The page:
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Saturday, Apr. 30, 2016

Tractor Cruise motors through Grand Meadow Heritage Center

Tuesday, July 18, 2006

(Photo)
On June 28, the Grand Meadow Heritage Center grounds were a blast from our agricultural past as the drivers, riders and other sundry participants in Tractor Cruise USA stopped in for a pit stop and a bit of lunch. Photo by Ron Flewelling
On June 28, by all appearances, the Grand Meadow Heritage Center was knee-deep in the middle of an agricultural time warp.

This rare and rather startling phenomenon took place thanks to a whirlwind blast and road trip from the past that featured a cavalcade of tractors of all shapes and sizes.

The bulk of this timely procession was made up of antique tractors, some rare and some emblazoned with familiar names and logos from Iowa's ag past, a litany that included John Deere, Massey, Ford, Farmall and International.

The Heritage Center visit was part of the itinerary of the first ever Tractor Ride Across Iowa, appropriately christened "Tractor Cruise USA."

The event, which was sponsored by Valu-Bilt Tractor Parts of Indianola, Iowa and Tractor Cruise USA of Anamosa, combined all the best parts of education and state pride with heaping helpings of agricultural history lessons and charitable endeavors to create a captivating amble across Iowa.

Jim Fell, of Anamosa, coordinator for the event, said that for reasons of road safety the cruise was limited to 100 tractors.

"The interest in the trip was extraordinary," Fell said. "We filled our quota very quickly and had to turn a lot of applicants away."

"When the final roster was drawn up," Fell continued. "We had tractors from all over Iowa as well as seven other states including Arizona and Florida." To be included in the Cruise, all tractors participating in the event had to be mechanically sound and able to maintain a 14 mph road speed.

Even then, the procession would be stretched out for three-and-a-half miles along the highway at any given point in the road trip.

You might say that the term "Oldies but Goodies" also pertained to the drivers as well as their tractors.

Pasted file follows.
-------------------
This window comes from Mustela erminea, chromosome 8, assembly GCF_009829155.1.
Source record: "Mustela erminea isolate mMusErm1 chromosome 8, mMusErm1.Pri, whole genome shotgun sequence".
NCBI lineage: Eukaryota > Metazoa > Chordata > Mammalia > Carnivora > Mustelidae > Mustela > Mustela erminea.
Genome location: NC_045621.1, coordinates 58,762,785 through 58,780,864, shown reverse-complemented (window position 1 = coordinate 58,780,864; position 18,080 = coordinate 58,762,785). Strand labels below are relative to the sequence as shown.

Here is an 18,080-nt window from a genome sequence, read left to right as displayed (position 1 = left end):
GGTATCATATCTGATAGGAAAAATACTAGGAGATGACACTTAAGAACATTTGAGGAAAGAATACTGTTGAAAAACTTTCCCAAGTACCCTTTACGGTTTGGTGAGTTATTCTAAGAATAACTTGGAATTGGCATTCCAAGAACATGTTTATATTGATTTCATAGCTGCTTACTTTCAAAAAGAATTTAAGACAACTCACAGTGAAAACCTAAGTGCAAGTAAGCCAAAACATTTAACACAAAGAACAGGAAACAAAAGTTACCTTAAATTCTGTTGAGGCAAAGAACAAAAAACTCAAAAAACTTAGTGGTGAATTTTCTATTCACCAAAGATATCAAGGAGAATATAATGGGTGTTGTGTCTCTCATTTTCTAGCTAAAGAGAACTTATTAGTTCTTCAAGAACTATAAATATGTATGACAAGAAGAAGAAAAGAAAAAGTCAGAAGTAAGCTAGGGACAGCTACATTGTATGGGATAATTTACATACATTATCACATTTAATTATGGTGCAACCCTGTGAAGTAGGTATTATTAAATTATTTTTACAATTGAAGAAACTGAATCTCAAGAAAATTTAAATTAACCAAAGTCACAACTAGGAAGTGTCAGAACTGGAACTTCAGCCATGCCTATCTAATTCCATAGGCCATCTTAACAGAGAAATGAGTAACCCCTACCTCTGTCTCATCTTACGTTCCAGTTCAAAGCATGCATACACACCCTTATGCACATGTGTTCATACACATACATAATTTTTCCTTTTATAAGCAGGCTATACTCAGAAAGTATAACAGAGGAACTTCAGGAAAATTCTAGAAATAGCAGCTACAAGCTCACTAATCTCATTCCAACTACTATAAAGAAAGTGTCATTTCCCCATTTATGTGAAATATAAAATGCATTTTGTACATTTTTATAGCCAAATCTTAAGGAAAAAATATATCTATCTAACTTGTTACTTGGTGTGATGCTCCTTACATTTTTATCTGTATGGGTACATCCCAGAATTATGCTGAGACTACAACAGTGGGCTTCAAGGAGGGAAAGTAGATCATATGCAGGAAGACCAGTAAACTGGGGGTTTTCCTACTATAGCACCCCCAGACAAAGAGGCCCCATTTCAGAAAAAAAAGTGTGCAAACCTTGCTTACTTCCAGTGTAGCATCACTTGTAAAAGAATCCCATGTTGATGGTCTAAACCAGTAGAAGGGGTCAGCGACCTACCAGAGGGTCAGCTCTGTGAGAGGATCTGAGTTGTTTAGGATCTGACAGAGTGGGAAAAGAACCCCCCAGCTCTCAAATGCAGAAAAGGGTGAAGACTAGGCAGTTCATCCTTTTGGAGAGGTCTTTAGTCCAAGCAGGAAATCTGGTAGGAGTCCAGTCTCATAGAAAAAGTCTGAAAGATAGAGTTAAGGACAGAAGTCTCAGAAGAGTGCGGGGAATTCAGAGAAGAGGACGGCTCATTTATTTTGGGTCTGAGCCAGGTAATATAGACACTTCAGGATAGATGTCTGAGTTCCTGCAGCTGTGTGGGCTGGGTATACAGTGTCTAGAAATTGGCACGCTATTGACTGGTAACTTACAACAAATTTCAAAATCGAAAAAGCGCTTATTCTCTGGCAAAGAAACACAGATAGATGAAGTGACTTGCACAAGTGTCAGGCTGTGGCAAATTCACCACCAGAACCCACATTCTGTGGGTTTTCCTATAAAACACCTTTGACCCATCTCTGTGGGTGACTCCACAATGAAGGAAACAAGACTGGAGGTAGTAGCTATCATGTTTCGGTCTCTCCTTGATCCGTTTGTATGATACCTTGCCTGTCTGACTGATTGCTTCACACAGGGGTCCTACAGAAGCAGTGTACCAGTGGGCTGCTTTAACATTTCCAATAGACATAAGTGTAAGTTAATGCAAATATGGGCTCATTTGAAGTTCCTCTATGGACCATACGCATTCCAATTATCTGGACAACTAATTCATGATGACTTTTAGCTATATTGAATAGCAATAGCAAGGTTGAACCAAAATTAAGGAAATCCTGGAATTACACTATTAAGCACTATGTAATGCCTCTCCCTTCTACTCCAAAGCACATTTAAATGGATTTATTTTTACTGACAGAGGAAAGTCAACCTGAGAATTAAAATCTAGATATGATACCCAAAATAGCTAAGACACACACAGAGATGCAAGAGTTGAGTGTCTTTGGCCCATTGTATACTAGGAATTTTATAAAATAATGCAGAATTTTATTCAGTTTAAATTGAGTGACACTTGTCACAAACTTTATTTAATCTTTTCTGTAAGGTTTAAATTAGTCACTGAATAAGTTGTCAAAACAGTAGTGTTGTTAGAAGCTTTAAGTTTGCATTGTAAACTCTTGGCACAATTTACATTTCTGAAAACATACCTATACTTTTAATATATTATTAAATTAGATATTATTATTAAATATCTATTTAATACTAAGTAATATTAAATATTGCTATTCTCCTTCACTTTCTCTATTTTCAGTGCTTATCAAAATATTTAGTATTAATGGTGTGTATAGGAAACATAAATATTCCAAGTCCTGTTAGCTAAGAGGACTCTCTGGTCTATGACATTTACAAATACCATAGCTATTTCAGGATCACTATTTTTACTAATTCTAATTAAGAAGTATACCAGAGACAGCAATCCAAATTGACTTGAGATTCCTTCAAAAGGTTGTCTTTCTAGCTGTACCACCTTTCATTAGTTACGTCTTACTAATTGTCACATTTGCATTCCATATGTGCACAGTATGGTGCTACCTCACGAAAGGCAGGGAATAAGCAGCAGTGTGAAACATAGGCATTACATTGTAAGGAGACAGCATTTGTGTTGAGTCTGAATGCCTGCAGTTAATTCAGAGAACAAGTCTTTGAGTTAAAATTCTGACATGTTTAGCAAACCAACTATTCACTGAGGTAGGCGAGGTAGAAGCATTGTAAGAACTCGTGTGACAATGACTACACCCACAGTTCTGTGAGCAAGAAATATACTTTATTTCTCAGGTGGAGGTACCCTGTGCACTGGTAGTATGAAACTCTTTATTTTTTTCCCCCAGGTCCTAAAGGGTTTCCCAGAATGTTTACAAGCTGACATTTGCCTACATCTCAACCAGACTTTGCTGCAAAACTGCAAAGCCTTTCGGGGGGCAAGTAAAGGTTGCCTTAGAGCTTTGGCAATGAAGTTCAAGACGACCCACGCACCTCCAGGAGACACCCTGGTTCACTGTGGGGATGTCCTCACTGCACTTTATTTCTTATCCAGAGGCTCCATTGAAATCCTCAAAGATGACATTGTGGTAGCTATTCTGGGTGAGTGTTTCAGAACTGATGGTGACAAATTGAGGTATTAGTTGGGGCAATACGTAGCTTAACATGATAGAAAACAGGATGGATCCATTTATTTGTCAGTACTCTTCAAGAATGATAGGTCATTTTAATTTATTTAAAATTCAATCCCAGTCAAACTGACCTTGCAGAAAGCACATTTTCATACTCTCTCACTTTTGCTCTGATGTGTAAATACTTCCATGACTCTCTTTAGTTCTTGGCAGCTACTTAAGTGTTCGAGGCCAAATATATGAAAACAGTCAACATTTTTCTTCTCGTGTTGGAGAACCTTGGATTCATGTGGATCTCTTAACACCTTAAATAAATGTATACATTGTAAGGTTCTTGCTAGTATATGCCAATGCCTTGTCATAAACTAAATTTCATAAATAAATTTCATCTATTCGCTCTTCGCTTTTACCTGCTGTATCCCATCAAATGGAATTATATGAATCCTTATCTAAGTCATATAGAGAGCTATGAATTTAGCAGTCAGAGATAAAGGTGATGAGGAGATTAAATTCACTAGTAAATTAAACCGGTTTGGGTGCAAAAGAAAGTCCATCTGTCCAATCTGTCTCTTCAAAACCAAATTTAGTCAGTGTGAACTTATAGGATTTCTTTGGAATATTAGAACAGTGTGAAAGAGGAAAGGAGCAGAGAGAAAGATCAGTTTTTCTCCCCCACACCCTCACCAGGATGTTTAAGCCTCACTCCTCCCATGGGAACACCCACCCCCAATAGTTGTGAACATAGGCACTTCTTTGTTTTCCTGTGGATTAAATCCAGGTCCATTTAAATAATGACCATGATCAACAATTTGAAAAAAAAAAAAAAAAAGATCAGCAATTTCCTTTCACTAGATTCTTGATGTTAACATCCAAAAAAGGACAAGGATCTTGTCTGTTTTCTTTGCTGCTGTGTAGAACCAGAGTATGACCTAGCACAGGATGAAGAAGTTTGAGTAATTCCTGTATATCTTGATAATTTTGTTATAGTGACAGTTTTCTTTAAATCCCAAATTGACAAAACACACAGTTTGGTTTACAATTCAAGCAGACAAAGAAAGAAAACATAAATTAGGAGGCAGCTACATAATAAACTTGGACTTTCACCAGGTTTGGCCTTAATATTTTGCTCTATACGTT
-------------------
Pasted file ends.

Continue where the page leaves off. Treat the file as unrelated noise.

It was estimated that the average age of the tractor jockeys was in the neighborhood of 65 years.

Tractor Cruise USA was a six day affair that was launched in Dubuque on Day One.

The Cruise's journey has wound its way through 22 counties and 65 communities, racking up 575 miles on the odometer in the process. It was noted that several of the legs of the journey covered over a 100 miles of the roads of Iowa's hinterlands, a marathon amount of bouncing around on a tractor seat no matter how you look at it.

The stopover at the Grand Meadow Heritage Center took place at mid-day on the Cruise's Day Four as the procession passed through on their way west. While at the Heritage Center, the Tractor Cruise drivers and their support groups enjoyed a lunch prepared by the Heritage board and other volunteers. The menu for the meal included taverns, potatoes, baked beans, drinks, cookies and ice cream.

After lunch, many of the drivers took the opportunity to tour the Heritage Center buildings and displays.

Upon their departure from Grand Meadow, the stampede of tractors headed on out towards their turnaround point in Sioux City.

The tractor road trip will conclude at the Cattle Congress in Waterloo on Day Six.

Jim Fell noted that the funds raised from the event will be donated to Farm Safety for Kids.

It should also be pointed out that the folks from the Grand Meadow Heritage Center handled the whole Tractor Cruise USA visit with casual aplomb.

As far as they were concerned, it really provided a great early practice session for the Grand Meadow Heritage Days which will take place on Sept. 9 and 10.



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